Plenty of other attractions ensure that Downtown Sounds is attractive to the whole family. “This is WECU’s fourth year as our premier sponsor, and they’ll be on site with their Game Zone, which is always super popular,” Payne-Johnstone says. “They have cornhole and giant Jenga, and pass out free offerings like popsicles or sunglasses.” Street chalk — always a big hit with the kiddos — will also return.

And, of course, there’s the music.

Every week, opening bands play from 6 p.m. to 7 p.m. and headliners play from 7:30 p.m. to 9 p.m. It all kicks off on July 6th with Nightwave, a new-wave ’80s band that played last year and promises to turn the street into one big dance party. Long-time attendees will recognize Sam Lax performing with the opener, multi-instrumentalist Brian Hamilton’s project, döp.

A lineup that leans heavily on funky and soulful music keeps concertgoers moving. Photo courtesy Downtown Bellingham Partnership

On July 13th, The Cumbieros will bring their cumbia fusion, South American Ska, and rock, complete with horn section. Locals the Bilongo Quintet will open for them. July 20th brings Outer Orbit, a funk and soul collective from Portland, who will also bring some special guests. A smaller, five-piece version of the local Yogoman Burning Band is up first.

July 27th will deliver the LowDown Brass Band, and dance-able representation of Chicago’s music culture that blends conscious hip hop, jazz, reggae, and soul. The Mostafa Live Band, who played the virtual Downtown Sounds in 2020, will warm up the crowd.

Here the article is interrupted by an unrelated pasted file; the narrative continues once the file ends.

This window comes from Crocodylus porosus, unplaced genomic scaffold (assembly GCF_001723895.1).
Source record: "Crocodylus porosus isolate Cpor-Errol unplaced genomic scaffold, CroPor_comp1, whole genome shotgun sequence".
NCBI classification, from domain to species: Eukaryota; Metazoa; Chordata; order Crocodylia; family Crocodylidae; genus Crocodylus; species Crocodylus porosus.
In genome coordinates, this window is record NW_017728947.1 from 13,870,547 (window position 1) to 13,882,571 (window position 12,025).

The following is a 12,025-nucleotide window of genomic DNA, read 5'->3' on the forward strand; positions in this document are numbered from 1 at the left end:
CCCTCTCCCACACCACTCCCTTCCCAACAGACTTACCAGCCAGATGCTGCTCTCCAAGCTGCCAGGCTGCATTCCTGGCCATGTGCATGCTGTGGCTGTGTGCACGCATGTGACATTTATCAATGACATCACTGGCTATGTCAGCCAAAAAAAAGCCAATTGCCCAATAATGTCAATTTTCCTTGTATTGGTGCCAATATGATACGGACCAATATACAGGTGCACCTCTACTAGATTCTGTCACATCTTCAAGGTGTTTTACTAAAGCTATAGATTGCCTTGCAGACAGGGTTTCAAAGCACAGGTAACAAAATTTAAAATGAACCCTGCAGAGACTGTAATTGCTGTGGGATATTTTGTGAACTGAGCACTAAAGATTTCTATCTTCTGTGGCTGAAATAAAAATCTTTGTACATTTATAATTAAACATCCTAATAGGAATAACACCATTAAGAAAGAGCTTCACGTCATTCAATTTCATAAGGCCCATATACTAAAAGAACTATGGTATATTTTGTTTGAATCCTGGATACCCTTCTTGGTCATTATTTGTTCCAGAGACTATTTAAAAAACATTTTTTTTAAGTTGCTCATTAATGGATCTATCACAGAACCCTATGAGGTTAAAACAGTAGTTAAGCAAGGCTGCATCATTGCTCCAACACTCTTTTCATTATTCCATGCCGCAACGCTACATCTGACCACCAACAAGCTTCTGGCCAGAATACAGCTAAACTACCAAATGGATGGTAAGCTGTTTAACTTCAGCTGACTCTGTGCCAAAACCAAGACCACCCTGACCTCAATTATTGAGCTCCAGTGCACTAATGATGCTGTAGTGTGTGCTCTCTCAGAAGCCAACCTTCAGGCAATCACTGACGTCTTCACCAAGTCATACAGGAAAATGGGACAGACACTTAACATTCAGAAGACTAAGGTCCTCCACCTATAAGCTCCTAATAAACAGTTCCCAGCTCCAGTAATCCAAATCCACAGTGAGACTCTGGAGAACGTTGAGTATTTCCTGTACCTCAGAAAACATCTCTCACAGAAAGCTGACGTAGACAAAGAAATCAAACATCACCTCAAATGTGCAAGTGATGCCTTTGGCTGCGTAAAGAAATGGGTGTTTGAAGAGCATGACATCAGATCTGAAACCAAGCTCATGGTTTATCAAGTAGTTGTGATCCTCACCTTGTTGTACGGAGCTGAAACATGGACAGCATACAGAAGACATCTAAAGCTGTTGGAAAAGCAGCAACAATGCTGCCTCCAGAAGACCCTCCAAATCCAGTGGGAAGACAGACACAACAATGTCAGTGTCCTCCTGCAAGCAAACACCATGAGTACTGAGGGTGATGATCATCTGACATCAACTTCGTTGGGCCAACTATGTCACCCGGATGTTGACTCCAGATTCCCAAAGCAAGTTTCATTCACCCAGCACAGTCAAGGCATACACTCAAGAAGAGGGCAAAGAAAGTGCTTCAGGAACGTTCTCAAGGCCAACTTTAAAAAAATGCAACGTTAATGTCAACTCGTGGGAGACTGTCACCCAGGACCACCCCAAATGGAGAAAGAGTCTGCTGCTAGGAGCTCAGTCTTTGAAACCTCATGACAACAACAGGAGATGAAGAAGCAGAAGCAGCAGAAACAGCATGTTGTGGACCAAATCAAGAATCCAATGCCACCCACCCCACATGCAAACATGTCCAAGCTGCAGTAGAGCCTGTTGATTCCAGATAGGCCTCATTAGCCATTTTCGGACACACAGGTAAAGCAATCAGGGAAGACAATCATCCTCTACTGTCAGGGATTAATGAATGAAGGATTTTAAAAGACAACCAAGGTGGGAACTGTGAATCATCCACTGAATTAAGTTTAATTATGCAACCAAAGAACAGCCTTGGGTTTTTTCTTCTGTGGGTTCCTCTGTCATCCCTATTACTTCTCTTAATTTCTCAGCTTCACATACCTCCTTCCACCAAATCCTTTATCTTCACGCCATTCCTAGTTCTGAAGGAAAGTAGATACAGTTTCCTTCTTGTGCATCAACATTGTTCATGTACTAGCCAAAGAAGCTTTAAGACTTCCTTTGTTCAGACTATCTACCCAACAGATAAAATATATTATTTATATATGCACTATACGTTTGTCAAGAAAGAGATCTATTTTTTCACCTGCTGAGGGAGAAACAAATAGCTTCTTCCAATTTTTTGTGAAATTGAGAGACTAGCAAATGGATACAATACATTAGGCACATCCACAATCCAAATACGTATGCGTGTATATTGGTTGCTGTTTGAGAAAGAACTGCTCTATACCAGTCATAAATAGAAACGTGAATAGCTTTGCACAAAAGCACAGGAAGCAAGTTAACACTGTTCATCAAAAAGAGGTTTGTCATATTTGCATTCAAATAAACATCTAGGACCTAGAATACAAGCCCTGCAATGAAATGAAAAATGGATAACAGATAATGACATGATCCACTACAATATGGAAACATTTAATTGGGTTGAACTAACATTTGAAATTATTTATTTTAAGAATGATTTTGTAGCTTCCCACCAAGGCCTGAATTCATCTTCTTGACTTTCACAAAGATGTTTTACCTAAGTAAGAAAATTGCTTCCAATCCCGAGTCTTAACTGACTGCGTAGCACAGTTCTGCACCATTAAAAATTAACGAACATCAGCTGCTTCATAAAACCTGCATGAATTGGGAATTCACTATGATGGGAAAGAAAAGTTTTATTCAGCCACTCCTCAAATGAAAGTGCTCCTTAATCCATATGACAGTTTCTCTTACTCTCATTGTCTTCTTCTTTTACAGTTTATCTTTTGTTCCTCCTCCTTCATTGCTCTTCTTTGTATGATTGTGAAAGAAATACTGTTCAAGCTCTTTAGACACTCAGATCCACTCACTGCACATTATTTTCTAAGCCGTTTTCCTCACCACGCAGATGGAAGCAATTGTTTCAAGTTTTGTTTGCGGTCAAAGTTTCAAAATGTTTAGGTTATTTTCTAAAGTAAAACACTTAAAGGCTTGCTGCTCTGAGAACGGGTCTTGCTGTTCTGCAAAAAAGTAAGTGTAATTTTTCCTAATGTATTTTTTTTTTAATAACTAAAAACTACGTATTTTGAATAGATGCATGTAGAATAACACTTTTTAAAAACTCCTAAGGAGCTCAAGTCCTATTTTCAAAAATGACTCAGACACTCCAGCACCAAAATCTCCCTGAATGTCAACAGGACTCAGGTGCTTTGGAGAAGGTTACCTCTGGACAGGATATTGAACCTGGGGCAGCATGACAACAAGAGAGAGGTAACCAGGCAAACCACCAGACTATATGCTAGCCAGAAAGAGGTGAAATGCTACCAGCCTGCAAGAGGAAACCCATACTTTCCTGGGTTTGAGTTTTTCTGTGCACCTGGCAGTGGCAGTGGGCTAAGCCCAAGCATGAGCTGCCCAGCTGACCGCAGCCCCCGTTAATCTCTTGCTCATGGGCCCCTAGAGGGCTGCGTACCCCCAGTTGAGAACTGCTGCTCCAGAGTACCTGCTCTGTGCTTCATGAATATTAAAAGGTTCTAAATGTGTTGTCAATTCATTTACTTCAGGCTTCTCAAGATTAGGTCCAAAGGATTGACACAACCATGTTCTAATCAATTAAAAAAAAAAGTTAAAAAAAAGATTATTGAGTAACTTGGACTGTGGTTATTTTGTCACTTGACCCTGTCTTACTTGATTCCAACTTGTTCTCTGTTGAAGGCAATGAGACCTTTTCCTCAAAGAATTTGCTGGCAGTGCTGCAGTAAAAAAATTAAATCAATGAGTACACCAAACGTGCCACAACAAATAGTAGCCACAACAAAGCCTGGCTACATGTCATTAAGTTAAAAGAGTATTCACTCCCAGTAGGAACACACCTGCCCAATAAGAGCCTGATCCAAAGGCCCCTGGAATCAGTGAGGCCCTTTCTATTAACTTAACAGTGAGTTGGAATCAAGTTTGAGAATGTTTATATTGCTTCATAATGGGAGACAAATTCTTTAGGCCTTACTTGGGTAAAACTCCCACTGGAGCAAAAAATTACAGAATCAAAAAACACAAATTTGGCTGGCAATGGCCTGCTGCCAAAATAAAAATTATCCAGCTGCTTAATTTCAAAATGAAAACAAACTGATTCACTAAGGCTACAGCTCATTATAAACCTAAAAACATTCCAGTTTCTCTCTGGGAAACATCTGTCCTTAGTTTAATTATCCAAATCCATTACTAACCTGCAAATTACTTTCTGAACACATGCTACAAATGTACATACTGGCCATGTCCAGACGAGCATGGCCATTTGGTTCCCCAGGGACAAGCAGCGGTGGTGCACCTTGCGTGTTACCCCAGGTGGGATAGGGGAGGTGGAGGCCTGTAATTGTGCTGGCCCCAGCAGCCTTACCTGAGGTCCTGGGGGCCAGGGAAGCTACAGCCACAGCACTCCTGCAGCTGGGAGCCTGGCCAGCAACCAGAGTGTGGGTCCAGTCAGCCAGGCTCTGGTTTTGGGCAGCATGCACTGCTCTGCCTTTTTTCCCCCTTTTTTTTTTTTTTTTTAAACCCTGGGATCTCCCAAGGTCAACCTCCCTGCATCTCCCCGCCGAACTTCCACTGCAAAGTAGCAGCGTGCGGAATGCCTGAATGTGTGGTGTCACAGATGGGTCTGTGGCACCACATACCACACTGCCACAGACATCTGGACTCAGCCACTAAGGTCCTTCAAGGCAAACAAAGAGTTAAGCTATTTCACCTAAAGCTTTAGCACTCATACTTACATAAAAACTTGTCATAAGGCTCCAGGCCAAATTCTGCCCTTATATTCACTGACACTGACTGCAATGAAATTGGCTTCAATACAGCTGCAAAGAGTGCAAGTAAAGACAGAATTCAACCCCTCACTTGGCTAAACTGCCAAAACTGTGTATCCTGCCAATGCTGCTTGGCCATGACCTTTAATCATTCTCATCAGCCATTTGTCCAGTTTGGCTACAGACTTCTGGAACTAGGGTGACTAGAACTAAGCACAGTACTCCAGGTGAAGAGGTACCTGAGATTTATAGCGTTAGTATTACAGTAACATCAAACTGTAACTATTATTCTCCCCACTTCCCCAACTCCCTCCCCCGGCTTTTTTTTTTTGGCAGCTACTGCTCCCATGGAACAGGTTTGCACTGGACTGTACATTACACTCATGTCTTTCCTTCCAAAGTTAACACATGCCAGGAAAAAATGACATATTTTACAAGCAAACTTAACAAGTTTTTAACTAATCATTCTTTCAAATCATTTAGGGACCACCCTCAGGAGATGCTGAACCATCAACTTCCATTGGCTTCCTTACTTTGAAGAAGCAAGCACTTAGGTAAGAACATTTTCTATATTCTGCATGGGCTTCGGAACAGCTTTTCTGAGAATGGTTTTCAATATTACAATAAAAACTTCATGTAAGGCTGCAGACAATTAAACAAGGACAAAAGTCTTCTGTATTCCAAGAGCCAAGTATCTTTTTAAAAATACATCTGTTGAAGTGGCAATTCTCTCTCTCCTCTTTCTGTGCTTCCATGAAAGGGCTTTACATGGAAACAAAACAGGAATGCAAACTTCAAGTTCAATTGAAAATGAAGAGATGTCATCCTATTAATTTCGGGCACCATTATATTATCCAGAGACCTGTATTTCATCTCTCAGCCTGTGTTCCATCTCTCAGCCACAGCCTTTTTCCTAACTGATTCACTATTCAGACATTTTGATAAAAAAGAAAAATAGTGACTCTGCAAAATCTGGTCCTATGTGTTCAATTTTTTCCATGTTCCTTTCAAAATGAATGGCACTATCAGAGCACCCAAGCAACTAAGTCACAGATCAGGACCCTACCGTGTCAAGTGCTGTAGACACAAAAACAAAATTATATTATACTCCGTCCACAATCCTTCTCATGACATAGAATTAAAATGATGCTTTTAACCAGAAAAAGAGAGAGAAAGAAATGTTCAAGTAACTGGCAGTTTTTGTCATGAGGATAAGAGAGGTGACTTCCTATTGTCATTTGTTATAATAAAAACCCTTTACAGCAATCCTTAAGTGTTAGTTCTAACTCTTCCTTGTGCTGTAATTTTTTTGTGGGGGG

“Then we end on August 3rd with Miles Harris and the Deep cuts,” says Payne-Johnstone. “Miles and his band play a range of styles of music, including covers, originals, funk, R&B, and improvisation. The Diego Rivera Band is opening for them, and they’re a younger funk band that’s super high energy and really fun to watch.”

Crowds pour into the street to hear a variety of bands play lively music at the beginning of the summer season. Photo courtesy Downtown Bellingham Partnership

The success of Downtown Sounds relies on a network of community support and Payne-Johnstone is quick to point out the help they receive from Bayou on Bay. “They feed our headlining bands every year and bands who travel to Bellingham always compliment the restaurant, the staff, and the food,” she says. “Our traveling artists stay at Hotel Leo, and it’s really great to be offer that hospitality and encourage them to experience downtown.”

The Spark Museum has been a partner since the event’s fifth year. “They support us in so many ways, from being our green room to providing power,” says Payne-Johnstone. “Eddie Hernandez and his crew at Groove Merchant Northwest are the production team. Eddie’s been with us since year one, and he’s been a key partner in growing the event.”

Support also comes in the form of individuals who want to join in and become an even bigger part of the party. “Last year, the amount of people who answered our call for volunteers was so amazing. They were so ready to get out and be a part of something,” says Payne-Johnstone. “We do need a few more volunteers [this year], and if folks want to get involved, they can email us or go on our website. People love showing up to this event and helping out — it’s pretty cool.”